In her cover story for the March issue of The Atlantic, Caitlin Flanagan takes on one of the most heavily fortressed bastions of the American male -- the college fraternity -- and most assuredly scores some direct hits.
Caitlin Flanagan goes there -- the third rail of women talking about other women -- the kind of stuff we lower our voices to share -- she goes after Joan Didion's portrayal of herself as a mother. With all due respect.
It surprised us to learn that despite the many farms on the island and trees dripping with citrus, many of the children living on Maui don't have access to fresh fruits and veggies and have no idea how they grow or where they come from.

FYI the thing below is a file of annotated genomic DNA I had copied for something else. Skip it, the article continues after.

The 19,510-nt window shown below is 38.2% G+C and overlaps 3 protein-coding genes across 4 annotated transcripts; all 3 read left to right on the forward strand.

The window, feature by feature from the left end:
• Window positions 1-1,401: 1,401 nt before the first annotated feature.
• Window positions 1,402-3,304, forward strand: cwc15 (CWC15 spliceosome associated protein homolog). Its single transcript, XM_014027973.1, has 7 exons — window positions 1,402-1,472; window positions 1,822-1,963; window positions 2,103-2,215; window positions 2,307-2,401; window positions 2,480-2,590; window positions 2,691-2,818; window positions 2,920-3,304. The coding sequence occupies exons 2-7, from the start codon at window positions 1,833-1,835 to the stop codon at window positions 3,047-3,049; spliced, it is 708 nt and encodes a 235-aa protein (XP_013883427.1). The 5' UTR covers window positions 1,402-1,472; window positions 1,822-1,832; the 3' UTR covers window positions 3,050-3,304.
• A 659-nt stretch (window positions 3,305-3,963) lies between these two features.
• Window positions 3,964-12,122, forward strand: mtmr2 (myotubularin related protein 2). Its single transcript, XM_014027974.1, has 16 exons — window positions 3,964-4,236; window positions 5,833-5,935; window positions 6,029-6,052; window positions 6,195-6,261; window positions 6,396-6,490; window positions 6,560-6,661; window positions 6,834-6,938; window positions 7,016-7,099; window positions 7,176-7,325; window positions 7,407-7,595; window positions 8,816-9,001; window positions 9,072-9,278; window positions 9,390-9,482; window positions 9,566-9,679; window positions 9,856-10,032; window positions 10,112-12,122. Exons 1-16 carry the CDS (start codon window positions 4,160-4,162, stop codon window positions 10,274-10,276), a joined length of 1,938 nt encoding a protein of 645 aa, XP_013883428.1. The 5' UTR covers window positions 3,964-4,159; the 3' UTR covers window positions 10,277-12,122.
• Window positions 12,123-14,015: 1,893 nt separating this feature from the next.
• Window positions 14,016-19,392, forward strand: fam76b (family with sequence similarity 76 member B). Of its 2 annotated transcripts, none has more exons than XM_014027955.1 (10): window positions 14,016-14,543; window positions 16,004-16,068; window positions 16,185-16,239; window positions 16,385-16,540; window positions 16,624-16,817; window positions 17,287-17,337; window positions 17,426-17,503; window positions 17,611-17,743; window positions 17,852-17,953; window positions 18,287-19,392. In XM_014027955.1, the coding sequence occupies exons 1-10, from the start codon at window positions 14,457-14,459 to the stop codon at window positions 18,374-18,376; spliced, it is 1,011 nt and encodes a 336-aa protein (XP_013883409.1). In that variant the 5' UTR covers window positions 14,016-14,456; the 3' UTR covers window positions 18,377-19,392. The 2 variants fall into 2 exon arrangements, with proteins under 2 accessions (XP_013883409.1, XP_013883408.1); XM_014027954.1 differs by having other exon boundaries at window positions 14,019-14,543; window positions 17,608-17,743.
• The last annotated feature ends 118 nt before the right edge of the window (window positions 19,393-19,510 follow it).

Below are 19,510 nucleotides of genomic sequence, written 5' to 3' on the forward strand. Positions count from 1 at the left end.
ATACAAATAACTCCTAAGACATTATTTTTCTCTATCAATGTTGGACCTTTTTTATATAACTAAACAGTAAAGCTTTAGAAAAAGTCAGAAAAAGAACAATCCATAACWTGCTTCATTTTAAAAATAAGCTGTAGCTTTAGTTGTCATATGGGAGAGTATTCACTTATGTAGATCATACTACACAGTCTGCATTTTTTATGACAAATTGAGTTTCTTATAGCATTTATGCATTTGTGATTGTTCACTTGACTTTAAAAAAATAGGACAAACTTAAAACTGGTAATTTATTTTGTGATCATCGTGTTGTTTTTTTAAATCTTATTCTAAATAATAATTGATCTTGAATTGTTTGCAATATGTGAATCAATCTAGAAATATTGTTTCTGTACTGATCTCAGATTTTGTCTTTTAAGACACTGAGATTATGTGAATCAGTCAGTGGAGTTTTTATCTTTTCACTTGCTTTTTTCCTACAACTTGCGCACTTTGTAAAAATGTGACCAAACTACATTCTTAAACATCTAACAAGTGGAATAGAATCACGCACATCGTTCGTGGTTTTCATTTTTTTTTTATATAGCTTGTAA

Pinning the ills of the state's educational system on school gardens? What's next? Blaming the deep recession on Michelle Obama's White House garden because it takes the president's attention off more weighty problems?
What is it exactly that is so threatening about the concept of in-school food and agriculture education like The Edible Schoolyard? What is it that so peeved Caitlin Flanagan in a now-famous rant in The Atlantic?